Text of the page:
This article will explain some advanced filtering techniques. We’ll go over how to use wildcards, apply multiple policies, and how to filter certain sites on a domain.
Blocking/Allowing Websites with Domains and Subdomains
Sometimes you only want students to be able to access certain parts of a website/domain. Keep in mind that the allow list will always override the block list (including category blocks).
1) Let’s say you want students to be able to access docs.google.com (a subdomain), but not Google.com (a domain) or any other Google subdomains (such as sheets.google.com):
- Add “google.com" to your block list (this will also block all subdomains)
- Add “docs.google.com” to your allow list (this will override the block list for this subdomain only)
2) If you wanted to allow Google.com but didn’t want students to be able to get to drive.google.com:
- Add "drive.google.com" to the block list
*There is no need to add google.com to the allow list, as students should be able to access it already (unless a policy in Restrictive Mode is being applied).
Applying Multiple Policies
Multiple policies may be applied to an OU.
Please note: Any category blocked on any applied policy will be blocked for users within that OU. Any URL explicitly allowed on any of the directly applied policies will be allowed and take precedence over a category block. Inherited policies take a lower priority for filtering than directly applied policies. For example, if a directly applied policy blocks Social Media as a category, and an inherited policy allows Facebook.com, a user within the OU with the directly applied policy attempting to access Facebook.com would be blocked -- even though the site is allowed in the inherited policy.
When overlaying multiple policies, we recommend leaving your root policy with the least amount of category blocks and applying more restrictive policies further down the OU tree.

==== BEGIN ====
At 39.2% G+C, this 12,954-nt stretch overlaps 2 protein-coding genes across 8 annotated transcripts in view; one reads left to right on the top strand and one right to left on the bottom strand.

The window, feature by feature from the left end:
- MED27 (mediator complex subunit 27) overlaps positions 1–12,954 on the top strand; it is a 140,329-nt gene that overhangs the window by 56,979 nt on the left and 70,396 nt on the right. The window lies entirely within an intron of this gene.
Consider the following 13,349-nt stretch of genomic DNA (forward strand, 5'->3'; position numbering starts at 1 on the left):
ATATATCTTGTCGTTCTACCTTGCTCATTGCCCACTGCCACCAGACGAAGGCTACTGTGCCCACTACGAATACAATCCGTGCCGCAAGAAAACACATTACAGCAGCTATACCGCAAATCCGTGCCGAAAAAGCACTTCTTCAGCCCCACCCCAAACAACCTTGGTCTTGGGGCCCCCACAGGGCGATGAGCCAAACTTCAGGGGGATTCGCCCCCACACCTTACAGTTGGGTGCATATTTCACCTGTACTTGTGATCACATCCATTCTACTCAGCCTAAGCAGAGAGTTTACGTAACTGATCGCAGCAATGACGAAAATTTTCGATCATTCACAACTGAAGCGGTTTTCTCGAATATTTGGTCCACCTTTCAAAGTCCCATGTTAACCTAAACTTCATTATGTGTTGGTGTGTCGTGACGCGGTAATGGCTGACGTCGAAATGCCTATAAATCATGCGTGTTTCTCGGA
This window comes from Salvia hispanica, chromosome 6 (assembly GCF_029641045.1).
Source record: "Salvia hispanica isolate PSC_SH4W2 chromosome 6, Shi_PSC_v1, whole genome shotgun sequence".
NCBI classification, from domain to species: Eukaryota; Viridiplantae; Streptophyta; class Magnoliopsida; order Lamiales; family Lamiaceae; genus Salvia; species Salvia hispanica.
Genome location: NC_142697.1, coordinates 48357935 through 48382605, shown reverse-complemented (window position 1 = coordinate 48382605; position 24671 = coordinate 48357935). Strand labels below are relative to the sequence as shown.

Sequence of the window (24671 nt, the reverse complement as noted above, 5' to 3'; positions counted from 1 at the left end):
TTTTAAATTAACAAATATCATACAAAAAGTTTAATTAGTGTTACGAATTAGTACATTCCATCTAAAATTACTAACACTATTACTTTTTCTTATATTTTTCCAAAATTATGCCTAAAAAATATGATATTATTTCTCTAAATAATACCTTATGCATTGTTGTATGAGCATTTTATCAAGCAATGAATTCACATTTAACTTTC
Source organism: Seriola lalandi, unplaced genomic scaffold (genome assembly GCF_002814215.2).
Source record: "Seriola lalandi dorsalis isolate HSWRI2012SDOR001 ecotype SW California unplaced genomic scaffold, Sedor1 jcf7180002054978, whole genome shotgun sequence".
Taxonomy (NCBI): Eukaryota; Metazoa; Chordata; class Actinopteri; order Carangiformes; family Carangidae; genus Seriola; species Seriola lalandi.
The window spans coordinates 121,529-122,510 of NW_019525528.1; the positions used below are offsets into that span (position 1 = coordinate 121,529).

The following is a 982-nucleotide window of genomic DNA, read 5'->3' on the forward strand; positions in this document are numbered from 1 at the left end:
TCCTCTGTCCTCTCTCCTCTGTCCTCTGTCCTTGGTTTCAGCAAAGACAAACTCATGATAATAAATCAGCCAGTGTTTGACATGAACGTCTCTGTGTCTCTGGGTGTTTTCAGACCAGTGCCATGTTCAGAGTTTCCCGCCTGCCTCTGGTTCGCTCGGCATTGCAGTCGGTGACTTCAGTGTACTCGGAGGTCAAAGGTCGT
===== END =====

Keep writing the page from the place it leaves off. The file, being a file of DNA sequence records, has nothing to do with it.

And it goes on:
For example, if a "Default" policy blocks the Social Media category but the "Users" policy allows this category. Any website categorized as Social Media such as Facebook.com would be blocked when both these policies are applied.
If Facebook.com is explicitly allowed on the directly applied "Users" policy, Facebook.com would be allowed.
However, if Facebook.com is specifically allowed as a site in the "Default" policy, and the Social Media category is blocked within the "Users" policy, Facebook.com would be blocked.
Special rules applied when used with restrictive mode:
If the "Users" policy is in restrictive mode, inherited policy allow rules from the "Default" will be merged at the same precedence as directly allowed policies. In this scenario, if the restrictive "Users" policy blocks all sites except a pre-determined list which does not include Facebook.com, and the "Default" policy blocks the Social Media category but specifically allows Facebook.com, the site will be allowed. For more on policies and policy inheritance, see Policies and Policy Inheritance.
In GoGuardian, asterisks are used to denote wildcards. Wildcards are a very useful tool for filtering. Keywords or URLs placed in between the wildcards (or asterisks) can be blocked or allowed regardless of the remaining part of the URL. When a "wildcarded" term or domain is blocked/allowed, it will result in all URLs containing that wildcarded term, or all URL paths within that wildcarded domain, to be blocked/allowed.